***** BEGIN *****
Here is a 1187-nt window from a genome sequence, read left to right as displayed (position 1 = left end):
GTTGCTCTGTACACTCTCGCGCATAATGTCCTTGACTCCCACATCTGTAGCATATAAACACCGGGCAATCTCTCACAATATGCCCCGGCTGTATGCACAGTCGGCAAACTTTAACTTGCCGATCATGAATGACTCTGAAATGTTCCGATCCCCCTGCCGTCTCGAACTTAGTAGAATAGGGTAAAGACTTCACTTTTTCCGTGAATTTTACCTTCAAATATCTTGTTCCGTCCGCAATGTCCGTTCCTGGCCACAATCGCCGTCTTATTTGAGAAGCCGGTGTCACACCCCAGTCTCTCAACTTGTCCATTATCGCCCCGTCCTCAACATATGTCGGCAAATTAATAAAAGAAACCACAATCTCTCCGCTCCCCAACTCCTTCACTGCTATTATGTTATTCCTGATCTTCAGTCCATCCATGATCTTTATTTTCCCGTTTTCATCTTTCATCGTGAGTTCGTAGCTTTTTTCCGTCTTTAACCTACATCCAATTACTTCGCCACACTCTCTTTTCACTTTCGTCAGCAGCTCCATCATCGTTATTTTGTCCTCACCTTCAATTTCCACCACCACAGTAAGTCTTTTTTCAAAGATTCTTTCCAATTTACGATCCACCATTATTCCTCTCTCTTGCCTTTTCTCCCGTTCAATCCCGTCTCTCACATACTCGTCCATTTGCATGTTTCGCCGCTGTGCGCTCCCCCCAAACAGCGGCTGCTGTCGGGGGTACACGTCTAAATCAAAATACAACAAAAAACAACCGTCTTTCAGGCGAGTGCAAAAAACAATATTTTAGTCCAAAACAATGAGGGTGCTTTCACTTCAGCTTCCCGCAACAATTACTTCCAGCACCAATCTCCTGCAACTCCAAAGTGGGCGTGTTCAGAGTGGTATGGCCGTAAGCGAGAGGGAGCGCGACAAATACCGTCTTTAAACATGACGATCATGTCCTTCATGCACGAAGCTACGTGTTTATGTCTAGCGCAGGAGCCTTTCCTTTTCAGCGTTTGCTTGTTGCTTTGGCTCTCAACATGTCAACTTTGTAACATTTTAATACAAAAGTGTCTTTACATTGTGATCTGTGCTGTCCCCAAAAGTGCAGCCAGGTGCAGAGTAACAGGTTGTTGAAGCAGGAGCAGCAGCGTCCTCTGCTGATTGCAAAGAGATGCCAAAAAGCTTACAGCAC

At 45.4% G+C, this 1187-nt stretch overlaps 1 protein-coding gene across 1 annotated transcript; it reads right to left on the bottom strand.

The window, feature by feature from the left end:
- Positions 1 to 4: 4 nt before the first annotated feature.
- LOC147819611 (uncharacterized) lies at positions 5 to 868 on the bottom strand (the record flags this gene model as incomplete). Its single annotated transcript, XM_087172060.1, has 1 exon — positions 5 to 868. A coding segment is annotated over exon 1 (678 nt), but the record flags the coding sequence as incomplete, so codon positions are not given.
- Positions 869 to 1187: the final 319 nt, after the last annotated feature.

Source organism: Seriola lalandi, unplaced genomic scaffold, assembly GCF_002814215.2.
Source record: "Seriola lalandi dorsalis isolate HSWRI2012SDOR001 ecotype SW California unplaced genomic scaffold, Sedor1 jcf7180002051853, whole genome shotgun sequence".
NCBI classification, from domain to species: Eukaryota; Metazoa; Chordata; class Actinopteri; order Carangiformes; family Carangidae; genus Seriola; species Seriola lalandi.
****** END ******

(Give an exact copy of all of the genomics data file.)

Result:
Here is a 1187-nt window from a genome sequence, read left to right as displayed (position 1 = left end):
GTTGCTCTGTACACTCTCGCGCATAATGTCCTTGACTCCCACATCTGTAGCATATAAACACCGGGCAATCTCTCACAATATGCCCCGGCTGTATGCACAGTCGGCAAACTTTAACTTGCCGATCATGAATGACTCTGAAATGTTCCGATCCCCCTGCCGTCTCGAACTTAGTAGAATAGGGTAAAGACTTCACTTTTTCCGTGAATTTTACCTTCAAATATCTTGTTCCGTCCGCAATGTCCGTTCCTGGCCACAATCGCCGTCTTATTTGAGAAGCCGGTGTCACACCCCAGTCTCTCAACTTGTCCATTATCGCCCCGTCCTCAACATATGTCGGCAAATTAATAAAAGAAACCACAATCTCTCCGCTCCCCAACTCCTTCACTGCTATTATGTTATTCCTGATCTTCAGTCCATCCATGATCTTTATTTTCCCGTTTTCATCTTTCATCGTGAGTTCGTAGCTTTTTTCCGTCTTTAACCTACATCCAATTACTTCGCCACACTCTCTTTTCACTTTCGTCAGCAGCTCCATCATCGTTATTTTGTCCTCACCTTCAATTTCCACCACCACAGTAAGTCTTTTTTCAAAGATTCTTTCCAATTTACGATCCACCATTATTCCTCTCTCTTGCCTTTTCTCCCGTTCAATCCCGTCTCTCACATACTCGTCCATTTGCATGTTTCGCCGCTGTGCGCTCCCCCCAAACAGCGGCTGCTGTCGGGGGTACACGTCTAAATCAAAATACAACAAAAAACAACCGTCTTTCAGGCGAGTGCAAAAAACAATATTTTAGTCCAAAACAATGAGGGTGCTTTCACTTCAGCTTCCCGCAACAATTACTTCCAGCACCAATCTCCTGCAACTCCAAAGTGGGCGTGTTCAGAGTGGTATGGCCGTAAGCGAGAGGGAGCGCGACAAATACCGTCTTTAAACATGACGATCATGTCCTTCATGCACGAAGCTACGTGTTTATGTCTAGCGCAGGAGCCTTTCCTTTTCAGCGTTTGCTTGTTGCTTTGGCTCTCAACATGTCAACTTTGTAACATTTTAATACAAAAGTGTCTTTACATTGTGATCTGTGCTGTCCCCAAAAGTGCAGCCAGGTGCAGAGTAACAGGTTGTTGAAGCAGGAGCAGCAGCGTCCTCTGCTGATTGCAAAGAGATGCCAAAAAGCTTACAGCAC

At 45.4% G+C, this 1187-nt stretch overlaps 1 protein-coding gene across 1 annotated transcript; it reads right to left on the bottom strand.

The window, feature by feature from the left end:
- Positions 1 to 4: 4 nt before the first annotated feature.
- LOC147819611 (uncharacterized) lies at positions 5 to 868 on the bottom strand (the record flags this gene model as incomplete). Its single annotated transcript, XM_087172060.1, has 1 exon — positions 5 to 868. A coding segment is annotated over exon 1 (678 nt), but the record flags the coding sequence as incomplete, so codon positions are not given.
- Positions 869 to 1187: the final 319 nt, after the last annotated feature.

Source organism: Seriola lalandi, unplaced genomic scaffold, assembly GCF_002814215.2.
Source record: "Seriola lalandi dorsalis isolate HSWRI2012SDOR001 ecotype SW California unplaced genomic scaffold, Sedor1 jcf7180002051853, whole genome shotgun sequence".
NCBI classification, from domain to species: Eukaryota; Metazoa; Chordata; class Actinopteri; order Carangiformes; family Carangidae; genus Seriola; species Seriola lalandi.